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The story behind SCHNITTBLOX begins long ago in the early 1980's, when I used to spend summers with my grandfather, a renowned woodworker and furniture maker. He was particularly skilled in woodcarving, making beautiful animals and toys from a single block of hardwood. Naturally, as a small boy, I idolized him and eagerly wanted to copy everything he did. Naturally, as a doting grandfather, he humored me. My first carving project involved a bar of Ivory soap, a butter knife, and a trip to the ER after slicing my hand wide open.

A few years later, my grandfather had either forgotten our earlier experience, or for some reason had developed new (and thoroughly unfounded) confidence in my abilities. So he gave me a block of pine, a reasonably sharp knife, and showed me how to carve a chain from a single piece of wood. After a week or so, I think I had hacked out maybe a link or two. Losing patience with my slow progress, I tried to gouge out larger and larger chunks of wood until the whole thing fell apart. At least that time nothing was injured except my pride.

Two decades later, I have two small children of my own, plenty of patience, very little free time, and even less disposable income. Nostalgic for the high-quality wooden blocks we played with as kids, I set out in search of a set for my own children. Basically, everything you can find in a toy store--even the upscale European stores we have around here--is made in China, covered in cheap paint, and costs a fortune. So I went to the local Home Depot, bought a 4-foot-long one-by-two poplar board, hand saw and miter box, and a sheet of sand paper. The rest, as they say, is history.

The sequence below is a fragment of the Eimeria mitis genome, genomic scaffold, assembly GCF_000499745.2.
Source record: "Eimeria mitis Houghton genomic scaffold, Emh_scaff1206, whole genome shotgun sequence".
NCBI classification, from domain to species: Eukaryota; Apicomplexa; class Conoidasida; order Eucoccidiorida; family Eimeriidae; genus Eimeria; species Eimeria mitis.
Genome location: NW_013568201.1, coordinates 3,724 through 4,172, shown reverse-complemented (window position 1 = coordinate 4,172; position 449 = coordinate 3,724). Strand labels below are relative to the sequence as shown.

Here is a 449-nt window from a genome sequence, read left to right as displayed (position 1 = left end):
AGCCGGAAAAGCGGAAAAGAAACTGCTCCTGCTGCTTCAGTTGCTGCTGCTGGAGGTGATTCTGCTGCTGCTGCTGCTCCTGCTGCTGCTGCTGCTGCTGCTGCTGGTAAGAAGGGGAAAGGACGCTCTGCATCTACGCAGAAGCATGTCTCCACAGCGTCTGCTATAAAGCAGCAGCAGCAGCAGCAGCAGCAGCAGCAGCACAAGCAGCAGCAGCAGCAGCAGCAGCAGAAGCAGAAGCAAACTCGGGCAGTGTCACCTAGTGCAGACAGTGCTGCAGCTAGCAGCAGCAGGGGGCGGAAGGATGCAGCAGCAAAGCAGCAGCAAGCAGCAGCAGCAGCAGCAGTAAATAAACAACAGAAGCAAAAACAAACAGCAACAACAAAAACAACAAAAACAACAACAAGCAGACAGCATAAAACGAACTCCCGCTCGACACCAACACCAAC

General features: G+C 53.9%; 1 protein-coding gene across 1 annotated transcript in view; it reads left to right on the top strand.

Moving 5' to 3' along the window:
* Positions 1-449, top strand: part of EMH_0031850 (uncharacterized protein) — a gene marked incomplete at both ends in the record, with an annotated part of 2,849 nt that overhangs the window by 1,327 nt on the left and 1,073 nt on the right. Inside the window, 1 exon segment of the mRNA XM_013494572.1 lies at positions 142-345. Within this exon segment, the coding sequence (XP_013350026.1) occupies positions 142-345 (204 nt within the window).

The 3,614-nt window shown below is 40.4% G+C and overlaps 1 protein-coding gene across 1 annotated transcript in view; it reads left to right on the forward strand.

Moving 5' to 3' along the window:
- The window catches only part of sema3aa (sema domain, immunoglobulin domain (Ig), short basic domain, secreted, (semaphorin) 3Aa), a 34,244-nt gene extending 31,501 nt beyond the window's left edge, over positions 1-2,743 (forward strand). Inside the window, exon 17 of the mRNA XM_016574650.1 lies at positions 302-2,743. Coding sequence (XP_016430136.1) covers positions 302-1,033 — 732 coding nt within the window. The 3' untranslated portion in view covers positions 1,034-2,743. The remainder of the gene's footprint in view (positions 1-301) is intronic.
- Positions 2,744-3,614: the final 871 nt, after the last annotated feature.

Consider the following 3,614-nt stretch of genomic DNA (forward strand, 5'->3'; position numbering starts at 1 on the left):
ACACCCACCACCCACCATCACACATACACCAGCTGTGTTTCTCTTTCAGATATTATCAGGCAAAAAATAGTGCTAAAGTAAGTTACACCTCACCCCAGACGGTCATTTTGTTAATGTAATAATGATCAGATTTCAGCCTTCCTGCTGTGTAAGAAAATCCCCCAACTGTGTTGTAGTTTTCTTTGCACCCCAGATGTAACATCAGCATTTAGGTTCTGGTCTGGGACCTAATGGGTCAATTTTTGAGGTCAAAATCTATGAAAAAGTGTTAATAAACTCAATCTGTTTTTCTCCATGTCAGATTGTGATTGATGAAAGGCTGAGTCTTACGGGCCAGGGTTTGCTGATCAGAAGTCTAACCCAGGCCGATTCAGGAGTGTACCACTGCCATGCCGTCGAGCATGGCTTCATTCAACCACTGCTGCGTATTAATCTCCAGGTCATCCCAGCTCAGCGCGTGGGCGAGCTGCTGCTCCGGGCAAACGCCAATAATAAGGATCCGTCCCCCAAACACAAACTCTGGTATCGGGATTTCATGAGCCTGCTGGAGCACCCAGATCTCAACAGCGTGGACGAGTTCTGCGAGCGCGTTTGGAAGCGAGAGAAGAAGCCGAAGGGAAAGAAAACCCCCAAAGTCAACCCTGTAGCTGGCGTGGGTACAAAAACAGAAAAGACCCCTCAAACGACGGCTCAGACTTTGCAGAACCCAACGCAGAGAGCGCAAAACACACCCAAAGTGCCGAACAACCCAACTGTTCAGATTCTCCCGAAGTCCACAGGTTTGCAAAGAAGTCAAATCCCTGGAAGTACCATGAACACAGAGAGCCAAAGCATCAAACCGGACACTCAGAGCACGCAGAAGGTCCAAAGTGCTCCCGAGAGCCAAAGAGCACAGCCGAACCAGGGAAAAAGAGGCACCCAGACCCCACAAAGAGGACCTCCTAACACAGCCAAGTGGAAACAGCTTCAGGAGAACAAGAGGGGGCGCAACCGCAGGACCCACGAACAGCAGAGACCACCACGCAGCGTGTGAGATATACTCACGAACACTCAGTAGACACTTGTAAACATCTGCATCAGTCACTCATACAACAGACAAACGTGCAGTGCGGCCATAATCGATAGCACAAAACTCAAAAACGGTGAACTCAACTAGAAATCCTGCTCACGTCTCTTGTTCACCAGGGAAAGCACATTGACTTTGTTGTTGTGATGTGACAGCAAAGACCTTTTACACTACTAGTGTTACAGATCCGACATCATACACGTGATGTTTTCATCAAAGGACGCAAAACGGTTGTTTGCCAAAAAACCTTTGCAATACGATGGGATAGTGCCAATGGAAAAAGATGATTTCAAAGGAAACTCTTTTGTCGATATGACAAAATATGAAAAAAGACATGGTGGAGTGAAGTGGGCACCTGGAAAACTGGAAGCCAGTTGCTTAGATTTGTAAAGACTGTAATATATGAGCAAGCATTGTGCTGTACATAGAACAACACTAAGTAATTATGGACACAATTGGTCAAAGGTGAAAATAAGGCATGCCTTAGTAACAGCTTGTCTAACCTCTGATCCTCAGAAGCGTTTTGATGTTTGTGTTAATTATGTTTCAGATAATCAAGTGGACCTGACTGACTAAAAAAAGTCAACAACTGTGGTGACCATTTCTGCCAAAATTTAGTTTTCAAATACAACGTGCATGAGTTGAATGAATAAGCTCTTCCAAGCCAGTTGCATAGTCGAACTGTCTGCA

Now, four years after making my first block, I have upgraded the hand saw to a 10-inch bandsaw, the sand paper with a dual belt/disk sander, and have produced over a hundred sets of blocks as gifts for friends and family. But don't let the fancy power tools fool you: each and every block is still crafted with love and carefully inspected for any flaws. And now I want to share the joy of hand-crafted wooden blocks with the general public. I'm not in this to get rich, but they are time consuming, and I do need to spend money on the highest quality supplies, so I have assigned some modest monetary value for the products available. They are still cheaper than most things you can find in a store, and probably the cheapest hand-made blocks available anywhere in the US.

 About the name: While the name SCHNITTBLOX is on one level simply a melodic concatenation of the artist's name and the medium in which he works, it also works as a double entendre: the German/Yiddish word "schnitt" means "to cut," which of course is exactly how these blocks are made, but cutting a long piece of raw lumber into precision-engineered toys.